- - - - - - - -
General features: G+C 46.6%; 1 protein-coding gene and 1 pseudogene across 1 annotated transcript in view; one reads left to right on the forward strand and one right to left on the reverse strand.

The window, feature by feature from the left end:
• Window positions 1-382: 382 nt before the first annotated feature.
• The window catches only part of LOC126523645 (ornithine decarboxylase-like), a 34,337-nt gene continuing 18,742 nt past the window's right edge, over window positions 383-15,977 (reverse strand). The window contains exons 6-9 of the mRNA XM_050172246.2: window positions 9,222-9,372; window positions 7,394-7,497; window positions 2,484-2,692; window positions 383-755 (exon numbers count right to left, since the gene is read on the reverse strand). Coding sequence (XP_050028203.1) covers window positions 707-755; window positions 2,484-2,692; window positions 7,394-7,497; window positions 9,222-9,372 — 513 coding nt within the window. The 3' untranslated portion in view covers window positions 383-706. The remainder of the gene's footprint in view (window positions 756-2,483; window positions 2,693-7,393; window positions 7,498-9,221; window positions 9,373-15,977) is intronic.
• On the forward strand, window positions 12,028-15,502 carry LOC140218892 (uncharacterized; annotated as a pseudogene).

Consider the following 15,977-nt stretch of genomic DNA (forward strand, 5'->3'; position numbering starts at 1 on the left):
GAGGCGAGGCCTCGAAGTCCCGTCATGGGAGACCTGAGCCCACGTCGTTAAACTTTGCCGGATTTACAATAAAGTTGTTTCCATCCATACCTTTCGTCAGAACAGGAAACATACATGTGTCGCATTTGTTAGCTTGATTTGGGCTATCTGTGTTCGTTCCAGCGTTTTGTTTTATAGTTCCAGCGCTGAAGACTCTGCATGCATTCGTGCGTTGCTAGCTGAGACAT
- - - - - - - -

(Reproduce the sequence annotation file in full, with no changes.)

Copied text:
General features: G+C 46.6%; 1 protein-coding gene and 1 pseudogene across 1 annotated transcript in view; one reads left to right on the forward strand and one right to left on the reverse strand.

The window, feature by feature from the left end:
• Window positions 1-382: 382 nt before the first annotated feature.
• The window catches only part of LOC126523645 (ornithine decarboxylase-like), a 34,337-nt gene continuing 18,742 nt past the window's right edge, over window positions 383-15,977 (reverse strand). The window contains exons 6-9 of the mRNA XM_050172246.2: window positions 9,222-9,372; window positions 7,394-7,497; window positions 2,484-2,692; window positions 383-755 (exon numbers count right to left, since the gene is read on the reverse strand). Coding sequence (XP_050028203.1) covers window positions 707-755; window positions 2,484-2,692; window positions 7,394-7,497; window positions 9,222-9,372 — 513 coding nt within the window. The 3' untranslated portion in view covers window positions 383-706. The remainder of the gene's footprint in view (window positions 756-2,483; window positions 2,693-7,393; window positions 7,498-9,221; window positions 9,373-15,977) is intronic.
• On the forward strand, window positions 12,028-15,502 carry LOC140218892 (uncharacterized; annotated as a pseudogene).

Consider the following 15,977-nt stretch of genomic DNA (forward strand, 5'->3'; position numbering starts at 1 on the left):
GAGGCGAGGCCTCGAAGTCCCGTCATGGGAGACCTGAGCCCACGTCGTTAAACTTTGCCGGATTTACAATAAAGTTGTTTCCATCCATACCTTTCGTCAGAACAGGAAACATACATGTGTCGCATTTGTTAGCTTGATTTGGGCTATCTGTGTTCGTTCCAGCGTTTTGTTTTATAGTTCCAGCGCTGAAGACTCTGCATGCATTCGTGCGTTGCTAGCTGAGACAT